Submitted applications will be judged on their user-friendliness and interactive capabilities; the quality of health data integration; creativity and innovation; and potential for impact. Additional points will be given for including a health services researcher on the developer team and for incorporating non-health data sources and data sets that enable analysis at the individual, zip code, or county level.
The submission deadline is August 15, 2011.
DATA DESIGN for DIABETES
Sanofi-aventis challenges innovators to help combat the diabetes epidemic by integrating open data with a human-centered view into the diabetes epidemic. Building on the spirit of a code-a-thon, Sanofi-aventis U.S. has created a challenge that casts the widest net for data-informed diabetes solutions, culls the best interventions, and incubates the strongest ideas. This challenge is structured to drive entrepreneurship and innovation. The entrants with the best and most human-centered ideas will be mentored by industry leaders, though all intellectual property and equity will remain the property of its creators.
The rewards for successful data designer include:
- For five semi-finalists:
- $20,000 towards development of the concept prototype.
- Intensive mentorship from industry leaders to hone the concept.
- For two finalists:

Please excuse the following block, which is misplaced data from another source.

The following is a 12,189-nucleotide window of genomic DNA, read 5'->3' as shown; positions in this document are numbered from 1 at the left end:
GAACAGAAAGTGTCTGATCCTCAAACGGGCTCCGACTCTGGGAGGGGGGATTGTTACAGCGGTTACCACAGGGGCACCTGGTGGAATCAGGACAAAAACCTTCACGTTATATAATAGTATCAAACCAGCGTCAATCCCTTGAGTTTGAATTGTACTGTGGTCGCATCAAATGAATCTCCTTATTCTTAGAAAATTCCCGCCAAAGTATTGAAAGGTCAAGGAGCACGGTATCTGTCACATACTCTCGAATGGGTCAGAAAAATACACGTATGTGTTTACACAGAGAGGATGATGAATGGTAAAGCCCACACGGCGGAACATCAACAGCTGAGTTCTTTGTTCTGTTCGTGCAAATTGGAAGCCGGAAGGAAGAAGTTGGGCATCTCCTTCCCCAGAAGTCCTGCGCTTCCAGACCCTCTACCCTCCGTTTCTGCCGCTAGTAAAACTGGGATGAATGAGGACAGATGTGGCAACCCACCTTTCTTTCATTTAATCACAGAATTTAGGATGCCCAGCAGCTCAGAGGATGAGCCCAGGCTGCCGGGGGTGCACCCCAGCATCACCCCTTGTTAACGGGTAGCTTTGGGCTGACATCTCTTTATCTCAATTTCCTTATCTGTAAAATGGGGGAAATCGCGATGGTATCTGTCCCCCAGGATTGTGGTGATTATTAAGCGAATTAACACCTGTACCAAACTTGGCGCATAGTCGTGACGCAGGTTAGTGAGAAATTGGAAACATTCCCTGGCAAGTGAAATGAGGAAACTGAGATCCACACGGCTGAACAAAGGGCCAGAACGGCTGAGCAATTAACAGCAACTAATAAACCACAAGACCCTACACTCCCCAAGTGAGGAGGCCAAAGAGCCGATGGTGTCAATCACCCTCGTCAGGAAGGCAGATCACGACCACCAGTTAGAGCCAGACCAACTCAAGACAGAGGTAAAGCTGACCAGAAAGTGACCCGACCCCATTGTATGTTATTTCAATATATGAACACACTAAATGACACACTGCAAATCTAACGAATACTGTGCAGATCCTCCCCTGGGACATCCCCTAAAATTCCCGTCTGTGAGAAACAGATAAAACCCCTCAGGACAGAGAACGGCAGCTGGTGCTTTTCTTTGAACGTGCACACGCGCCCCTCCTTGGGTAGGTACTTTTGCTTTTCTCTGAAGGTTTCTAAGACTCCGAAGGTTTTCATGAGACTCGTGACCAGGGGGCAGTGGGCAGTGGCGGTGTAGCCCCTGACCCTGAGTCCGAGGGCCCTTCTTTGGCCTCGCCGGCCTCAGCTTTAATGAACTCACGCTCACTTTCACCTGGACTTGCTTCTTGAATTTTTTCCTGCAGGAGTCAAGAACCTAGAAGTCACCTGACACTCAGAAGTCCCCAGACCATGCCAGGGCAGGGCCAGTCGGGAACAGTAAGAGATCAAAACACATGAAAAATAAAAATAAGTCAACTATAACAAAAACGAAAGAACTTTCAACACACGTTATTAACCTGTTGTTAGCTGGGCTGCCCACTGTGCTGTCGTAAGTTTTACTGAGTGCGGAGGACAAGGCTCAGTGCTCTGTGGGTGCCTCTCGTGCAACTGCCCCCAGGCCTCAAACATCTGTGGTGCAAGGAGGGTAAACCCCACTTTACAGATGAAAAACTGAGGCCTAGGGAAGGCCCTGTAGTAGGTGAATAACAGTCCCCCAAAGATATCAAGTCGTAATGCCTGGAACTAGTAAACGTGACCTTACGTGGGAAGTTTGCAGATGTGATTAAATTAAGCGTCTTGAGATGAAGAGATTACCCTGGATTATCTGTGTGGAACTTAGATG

- An additional $10,000 to create a one-month community-based proof-of-concept program.
- For the one final winner:
- $100,000 to develop their solution.
- Workspace in the new Rock Health incubator in San Francisco, for up to one full month in 2012. Timing and fit will be at the discretion of Rock Health.
Submitted applications will be judged on their likelihood to bring relief, delight, satisfaction, and hopefulness to people living with diabetes.
The submission deadline is July 31, 2011.
These are just a few of the many opportunities out there, in the healthcare data space. Even more upcoming development and innovation initiatives were announced at the Health Data Initiative Forum, including:
- EPA Administrator Lisa Jackson announced the Apps for the Environment Challenge, which encourages the development of innovative environmental applications for people and communities. This challenge invites innovators and entrepreneurs to create applications that help people make informed decisions about environmental issues that can affect their health.
- The NCI announced an innovation contest for using public data to aid in cancer prevention and control. Some $40,000 in prizes will be awarded in the first phase, which involves integrating new technologies into applications that advance cancer prevention, detection, diagnosis, treatment, and survival.
- The Office of the National Coordinator for Health IT is sponsoring the Investing in Innovations (i2) Initiative, designed to spur innovation in health IT with prizes and challenges for research and development. As part of the rollout of this program, the office awarded nearly $5 million to the Capital Consulting Corporation and Health 2.0 LLC in order to fund projects supporting innovations in research.
If you are interested in collaborating on a project you can connect with people right here in the comments. Good luck!